In playing these mirror games, Mr. McEwan seems to want to make the reader think about the lines between life and art, and the similarities between spying and writing. He also seems to want to make us reconsider the assumptions we make when we read a work of fiction. As usual his prose is effortlessly seductive. And he does a nimble job too of conjuring London in the 1970s — with its economic woes, worries about I.R.A. bombings and uneasy assimilation of the countercultural changes of the ’60s. These aspects of “Sweet Tooth” keep the reader trucking on through the novel, but alas they’re insufficient compensation for the story’s self-conscious contrivance and foreseeable conclusion.
 
The combination of all these nose-tapping hints suggests to the alert reader that there’s something clever-clever coming along at the end, which makes it feel even more like a gimmick. I won’t spoil things if you’re going to read the book, but just remember that one of the central characters is a novelist. OK?
 
But Sweet Tooth – which has been misleadingly hyped as a thriller – is a different kind of work altogether. It’s McEwan’s version of metafiction, his exploration of what it could mean to write a postmodern-realist novel for a wide (mainstream and literary) readership. It’s also rather biographical. . . . . but this novel could be seen as his way of reaching beyond the easy labels without abandoning the style his readers love. He’s intelligent, has popular and literary appeal, manages credibly and interestingly to include politics in his writing, and has a gift for making an enormous range of readers feel as though he is writing about them, about their own particular life of the mind. He observes the tiny tragedies of growing up and growing old with humour and insight.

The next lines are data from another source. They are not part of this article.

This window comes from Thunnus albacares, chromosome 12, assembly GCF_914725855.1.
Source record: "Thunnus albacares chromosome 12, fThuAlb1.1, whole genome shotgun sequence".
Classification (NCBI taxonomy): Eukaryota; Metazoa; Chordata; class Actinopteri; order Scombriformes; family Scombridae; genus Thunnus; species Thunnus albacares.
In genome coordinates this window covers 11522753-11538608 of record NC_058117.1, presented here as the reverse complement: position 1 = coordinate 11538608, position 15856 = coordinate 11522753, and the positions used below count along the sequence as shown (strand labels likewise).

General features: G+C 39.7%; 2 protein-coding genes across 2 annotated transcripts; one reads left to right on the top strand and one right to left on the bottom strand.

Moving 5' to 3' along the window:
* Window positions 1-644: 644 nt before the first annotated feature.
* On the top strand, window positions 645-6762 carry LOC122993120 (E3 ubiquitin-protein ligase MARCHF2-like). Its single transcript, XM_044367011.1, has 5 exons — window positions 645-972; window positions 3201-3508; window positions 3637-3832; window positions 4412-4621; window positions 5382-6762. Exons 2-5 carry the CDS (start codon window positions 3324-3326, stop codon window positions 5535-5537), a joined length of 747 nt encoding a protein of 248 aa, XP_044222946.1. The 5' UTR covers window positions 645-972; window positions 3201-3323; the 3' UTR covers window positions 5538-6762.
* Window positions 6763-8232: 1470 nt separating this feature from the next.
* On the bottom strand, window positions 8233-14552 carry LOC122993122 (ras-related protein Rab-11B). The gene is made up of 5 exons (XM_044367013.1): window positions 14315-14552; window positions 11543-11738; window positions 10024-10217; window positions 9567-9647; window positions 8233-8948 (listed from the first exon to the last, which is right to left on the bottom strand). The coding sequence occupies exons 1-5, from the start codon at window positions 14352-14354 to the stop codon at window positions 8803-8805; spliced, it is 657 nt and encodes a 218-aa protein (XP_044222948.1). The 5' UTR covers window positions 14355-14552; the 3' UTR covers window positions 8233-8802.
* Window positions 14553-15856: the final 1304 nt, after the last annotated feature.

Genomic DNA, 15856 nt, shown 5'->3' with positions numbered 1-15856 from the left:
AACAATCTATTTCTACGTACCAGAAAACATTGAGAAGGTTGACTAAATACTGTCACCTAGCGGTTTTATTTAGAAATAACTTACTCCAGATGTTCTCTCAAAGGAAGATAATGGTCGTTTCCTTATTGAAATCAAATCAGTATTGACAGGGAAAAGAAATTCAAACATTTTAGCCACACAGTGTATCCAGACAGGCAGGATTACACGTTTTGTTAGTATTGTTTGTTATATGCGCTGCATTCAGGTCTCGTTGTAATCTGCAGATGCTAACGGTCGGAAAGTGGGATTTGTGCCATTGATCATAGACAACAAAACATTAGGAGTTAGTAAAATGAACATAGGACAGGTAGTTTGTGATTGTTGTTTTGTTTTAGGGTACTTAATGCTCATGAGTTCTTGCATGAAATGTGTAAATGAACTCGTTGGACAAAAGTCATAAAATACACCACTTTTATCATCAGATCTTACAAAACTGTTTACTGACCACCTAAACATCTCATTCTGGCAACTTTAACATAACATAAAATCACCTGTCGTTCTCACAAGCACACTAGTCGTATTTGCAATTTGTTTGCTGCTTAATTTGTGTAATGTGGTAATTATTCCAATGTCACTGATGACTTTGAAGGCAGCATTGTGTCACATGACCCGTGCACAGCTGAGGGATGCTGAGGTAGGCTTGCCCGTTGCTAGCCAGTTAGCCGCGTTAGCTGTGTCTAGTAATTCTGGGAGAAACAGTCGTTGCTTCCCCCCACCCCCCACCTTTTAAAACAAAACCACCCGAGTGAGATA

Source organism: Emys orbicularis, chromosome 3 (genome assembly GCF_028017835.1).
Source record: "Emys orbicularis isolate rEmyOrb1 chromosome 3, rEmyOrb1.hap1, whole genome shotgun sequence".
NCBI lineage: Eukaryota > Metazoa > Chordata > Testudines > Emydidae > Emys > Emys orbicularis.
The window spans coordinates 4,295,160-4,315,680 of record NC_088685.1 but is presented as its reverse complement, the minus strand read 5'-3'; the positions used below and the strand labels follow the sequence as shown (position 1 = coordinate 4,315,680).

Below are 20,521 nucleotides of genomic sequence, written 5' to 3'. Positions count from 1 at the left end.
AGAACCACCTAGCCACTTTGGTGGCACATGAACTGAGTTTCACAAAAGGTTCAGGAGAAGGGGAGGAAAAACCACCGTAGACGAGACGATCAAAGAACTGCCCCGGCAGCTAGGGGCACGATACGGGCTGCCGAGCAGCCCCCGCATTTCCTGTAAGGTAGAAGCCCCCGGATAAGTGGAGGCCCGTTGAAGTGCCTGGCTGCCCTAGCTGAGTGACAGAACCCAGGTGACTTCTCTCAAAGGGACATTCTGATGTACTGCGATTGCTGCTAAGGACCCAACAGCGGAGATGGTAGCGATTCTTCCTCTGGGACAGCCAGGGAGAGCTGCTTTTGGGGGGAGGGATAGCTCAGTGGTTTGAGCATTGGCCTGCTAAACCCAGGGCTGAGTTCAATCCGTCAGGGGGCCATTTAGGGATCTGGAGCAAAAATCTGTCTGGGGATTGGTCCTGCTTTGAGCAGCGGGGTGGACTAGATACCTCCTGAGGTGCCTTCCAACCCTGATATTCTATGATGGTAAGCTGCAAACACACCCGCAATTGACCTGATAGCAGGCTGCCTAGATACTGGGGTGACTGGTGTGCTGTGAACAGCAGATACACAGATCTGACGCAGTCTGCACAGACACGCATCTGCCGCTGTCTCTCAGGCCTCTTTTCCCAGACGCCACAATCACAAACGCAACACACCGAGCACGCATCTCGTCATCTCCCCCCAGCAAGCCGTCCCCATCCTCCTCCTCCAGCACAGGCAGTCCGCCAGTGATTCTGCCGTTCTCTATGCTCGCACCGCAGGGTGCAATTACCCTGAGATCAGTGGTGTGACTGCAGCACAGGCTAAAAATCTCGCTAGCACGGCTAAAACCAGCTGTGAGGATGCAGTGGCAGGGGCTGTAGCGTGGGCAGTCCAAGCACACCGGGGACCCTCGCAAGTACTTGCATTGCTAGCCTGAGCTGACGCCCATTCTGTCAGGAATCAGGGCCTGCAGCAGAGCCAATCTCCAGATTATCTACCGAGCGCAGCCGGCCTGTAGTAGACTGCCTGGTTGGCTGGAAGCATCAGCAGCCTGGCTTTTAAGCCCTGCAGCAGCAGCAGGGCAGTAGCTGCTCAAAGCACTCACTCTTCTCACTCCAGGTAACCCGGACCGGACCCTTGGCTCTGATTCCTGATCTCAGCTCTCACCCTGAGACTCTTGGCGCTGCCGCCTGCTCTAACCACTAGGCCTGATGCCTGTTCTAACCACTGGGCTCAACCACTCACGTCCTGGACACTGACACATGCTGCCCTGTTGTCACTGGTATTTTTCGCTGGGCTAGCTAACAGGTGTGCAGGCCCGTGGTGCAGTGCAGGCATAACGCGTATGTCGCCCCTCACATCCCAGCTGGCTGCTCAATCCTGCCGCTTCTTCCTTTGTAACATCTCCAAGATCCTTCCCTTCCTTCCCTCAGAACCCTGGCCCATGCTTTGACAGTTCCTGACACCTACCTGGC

» Add other authors (6 possible)

Author nameRoleType of authorWork?Status
Ian McEwanprimary authorall editionscalculated
Balmelli, MauriziaTranslatorsecondary authorsome editionsconfirmed
Verhoef, RienTranslatorsecondary authorsome editionsconfirmed
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If only I had met, on this search, a single clearly evil person.
Timothy Garton Ash, The File
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To Christopher Hitchens
1949-2011
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My name is Serena Frome (rhymes with plume) and almost forty years ago I was sent on a secret mission for the British Security Service.  I didn't return safely.  Within eighteen months of joining I was sacked, having disgraced myself and ruined my lover, though he certainly had a hand in his own undoing.
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Recruited into MI5 against a backdrop of the Cold War in 1972, Cambridge student Serena Frome, a compulsive reader, is assigned to infiltrate the literary circle of a promising young writer whose politics align with those of the government, a situation that is compromised when she falls in love with him.… (more)